The link between worrying about your health and heart disease

4 November 2016        

Category: BHF Comment

Stress picture 210 137

We respond to research from the BMJ Open that explores the link between worrying about your health and an increased risk of heart disease.

The research was led by the National Health Screening Service and reviewed over 7,000 people born between 1953 and 1957.  

They took into account their health, lifestyle and levels of education, performed physical health checks and measured their levels of anxiety.  

Participants that displayed health anxiety at the start of the study were 73% more likely to develop heart disease than those who showed no anxiety.  

Our view on this research

Emily Reeve, our Senior Cardiac Nurse, said:

“It’s natural for people to worry if they feel they might be unwell. But anxiety and stress can trigger unhealthy habits, such as smoking or eating badly, which put you at greater risk of heart disease.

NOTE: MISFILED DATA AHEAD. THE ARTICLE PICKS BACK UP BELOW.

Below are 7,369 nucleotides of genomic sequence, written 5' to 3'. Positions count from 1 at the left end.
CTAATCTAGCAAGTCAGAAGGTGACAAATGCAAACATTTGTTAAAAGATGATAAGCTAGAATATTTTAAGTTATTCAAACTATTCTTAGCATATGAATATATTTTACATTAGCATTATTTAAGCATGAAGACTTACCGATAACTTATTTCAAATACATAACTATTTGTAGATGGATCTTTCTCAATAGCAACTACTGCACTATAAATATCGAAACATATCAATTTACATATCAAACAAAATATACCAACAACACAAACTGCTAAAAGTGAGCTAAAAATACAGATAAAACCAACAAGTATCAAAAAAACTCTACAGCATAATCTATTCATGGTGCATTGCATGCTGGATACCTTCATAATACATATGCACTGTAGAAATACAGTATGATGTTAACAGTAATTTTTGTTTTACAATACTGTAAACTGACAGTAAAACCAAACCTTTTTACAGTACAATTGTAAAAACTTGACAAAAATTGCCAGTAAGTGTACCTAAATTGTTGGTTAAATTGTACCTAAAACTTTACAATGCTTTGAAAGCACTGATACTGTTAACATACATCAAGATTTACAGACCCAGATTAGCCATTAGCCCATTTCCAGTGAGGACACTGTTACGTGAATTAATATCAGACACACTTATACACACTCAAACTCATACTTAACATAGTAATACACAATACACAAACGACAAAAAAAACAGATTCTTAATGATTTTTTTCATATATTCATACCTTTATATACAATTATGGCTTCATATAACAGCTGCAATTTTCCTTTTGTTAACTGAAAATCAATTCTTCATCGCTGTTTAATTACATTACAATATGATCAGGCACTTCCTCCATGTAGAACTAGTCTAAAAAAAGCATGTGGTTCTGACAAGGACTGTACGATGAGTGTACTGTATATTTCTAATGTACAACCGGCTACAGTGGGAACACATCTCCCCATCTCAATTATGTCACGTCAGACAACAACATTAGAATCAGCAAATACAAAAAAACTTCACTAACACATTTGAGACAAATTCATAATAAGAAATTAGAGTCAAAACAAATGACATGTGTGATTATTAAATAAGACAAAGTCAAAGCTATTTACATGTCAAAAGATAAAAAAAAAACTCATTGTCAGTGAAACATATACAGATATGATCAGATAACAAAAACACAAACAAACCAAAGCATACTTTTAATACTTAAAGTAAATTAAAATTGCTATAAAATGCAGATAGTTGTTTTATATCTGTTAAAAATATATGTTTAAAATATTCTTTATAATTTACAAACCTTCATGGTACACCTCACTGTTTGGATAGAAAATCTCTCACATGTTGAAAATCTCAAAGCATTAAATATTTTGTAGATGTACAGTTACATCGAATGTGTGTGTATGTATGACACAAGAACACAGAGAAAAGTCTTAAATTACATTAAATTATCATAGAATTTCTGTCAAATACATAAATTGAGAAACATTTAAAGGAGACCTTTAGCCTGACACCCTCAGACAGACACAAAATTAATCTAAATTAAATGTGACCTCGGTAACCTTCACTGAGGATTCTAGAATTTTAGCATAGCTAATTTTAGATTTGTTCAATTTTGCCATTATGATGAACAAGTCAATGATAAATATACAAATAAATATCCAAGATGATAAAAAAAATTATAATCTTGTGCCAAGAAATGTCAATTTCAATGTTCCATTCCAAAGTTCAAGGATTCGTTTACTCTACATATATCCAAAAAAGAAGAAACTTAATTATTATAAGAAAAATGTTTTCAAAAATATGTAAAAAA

“While we don’t know if the ‘worried well’ are directly putting themselves at risk of a heart attack, it’s clear that reducing unnecessary anxiety can have health benefits.  If you are experiencing health anxiety, speak to your doctor.”

Our research

We rely entirely on the generosity of our supporters to fund our life saving research.  Each year we are funding around £100 million of new research into heart and circulatory disease, which will go on to help the 7 million people living with these conditions in the UK.

Help fund our research